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Quote:
Originally Posted by IMRECS ➑️
was i supposed to ask for 96K?
*Six of one, and half a dozen of the other.*

Sounds like neither of you discussed the end format before the job.
Perhaps they could have prompted you, but I'd take this as a lesson learned to make sure you specify ahead of time what formats you need. Otherwise, if they don't ask - and you don't say, then it will be left to assumption - rightly or wrongly.
Old 22nd January 2013
  #10
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Dave's question still standing.
You are mastering from a 1/2 analogue inch source. Fair enough you don't know the difference between different sampling rates, puzzled about the question about what you should have asked for, you I believe should have an idea what formats the project will be released on?
If so, have you given this piece of information to the relevant party? (your mastering engineer)
Old 22nd January 2013
  #11
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Quote:
Originally Posted by IMRECS ➑️
CD and digital master for now (vinyl at a later date); will be released via iTunes, Bandcamp, direct, etc. what formats should we ask for/expect?
Hi IMRECS,

The resolution required for Mastered for iTunes is 44.1 24bit. However I believe only major labels have access to MFIT at this point so any other iTunes submission need to be at 44.1 16bit.

It would be very surprising if your original mix off 1/2 inch tape wasn't captured at high sample rate/bit depth before the mastering process.

However, many engineers do not see any sonic return in fidelity running at quadruple sample rates (ie 192khz) and even find they are better off running at double (88.2 or 96khz).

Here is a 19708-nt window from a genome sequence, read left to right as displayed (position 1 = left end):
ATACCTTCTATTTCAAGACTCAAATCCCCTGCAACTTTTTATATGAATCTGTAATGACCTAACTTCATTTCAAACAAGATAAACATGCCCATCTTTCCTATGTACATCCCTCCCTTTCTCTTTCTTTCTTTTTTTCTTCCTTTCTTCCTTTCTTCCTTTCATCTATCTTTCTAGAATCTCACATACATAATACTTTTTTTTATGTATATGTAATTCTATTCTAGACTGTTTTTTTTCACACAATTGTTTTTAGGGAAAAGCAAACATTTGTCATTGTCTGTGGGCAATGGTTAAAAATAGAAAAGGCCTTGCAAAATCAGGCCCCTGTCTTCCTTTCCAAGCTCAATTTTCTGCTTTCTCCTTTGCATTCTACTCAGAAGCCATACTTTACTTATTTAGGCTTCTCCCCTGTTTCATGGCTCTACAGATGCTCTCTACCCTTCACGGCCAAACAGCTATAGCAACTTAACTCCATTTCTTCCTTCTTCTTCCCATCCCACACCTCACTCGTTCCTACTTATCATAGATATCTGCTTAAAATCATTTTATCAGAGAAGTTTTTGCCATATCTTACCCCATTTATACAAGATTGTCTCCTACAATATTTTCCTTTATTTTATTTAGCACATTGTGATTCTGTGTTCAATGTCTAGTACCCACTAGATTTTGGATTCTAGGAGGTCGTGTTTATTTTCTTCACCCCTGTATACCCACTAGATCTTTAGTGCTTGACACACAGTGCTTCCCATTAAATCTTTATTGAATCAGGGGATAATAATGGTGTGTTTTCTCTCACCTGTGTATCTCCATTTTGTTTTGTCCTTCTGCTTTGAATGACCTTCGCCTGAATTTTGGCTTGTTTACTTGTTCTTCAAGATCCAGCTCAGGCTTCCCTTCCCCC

If the mastering engineer didn't realise you are planning to press vinyl at some point, then (in which case you would likely use a 96khz master) the 44.1khz 24 bit reference you received, which is still higher than the current digital delivery formats (except for lossless downloading) would be fine for me personally.

As a final master you may have 3 or more different versions, depending on what has been discussed about formats /what you have asked for etc.

I would guess that standard practice (for reference resolution) varies depending on what has been communicated ??

Best,

Owen Gillett
Old 22nd January 2013
  #12
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Am I missing something, OP stated "The files he sent us to approve were 24 bit/44K"... which leads me to believe this was not the final package.

so maybe once you approve the 44/24bit masters the ME will send you the full master package, including hi-res. I send 44k/16bit for approval usually, so the client can approve the tonality, volume, fades etc of the master. Once approved, I send a complete package of hi-res, CD and mp3s format masters.

Unless a client specifically tells me they want hi-res files for master review/approval, I send 44/16. But hey, maybe I'm not that "caliber" or "high price" enough, so not sure if it's expected. (although this last bit may have come across as sarcastic, I'm actually serious. What is expected from primo ME's for review/approval files and final package?)
Old 22nd January 2013
  #13
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I think mp3 is good enough.
Old 27th June 2013
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Wanted to bring this thread back up. I ended up contacting the mastering engineer we went with and he stated "i record everything at 24/44.1 i can up sample you a vers at 96k but i don't recommend it and it won't sound better"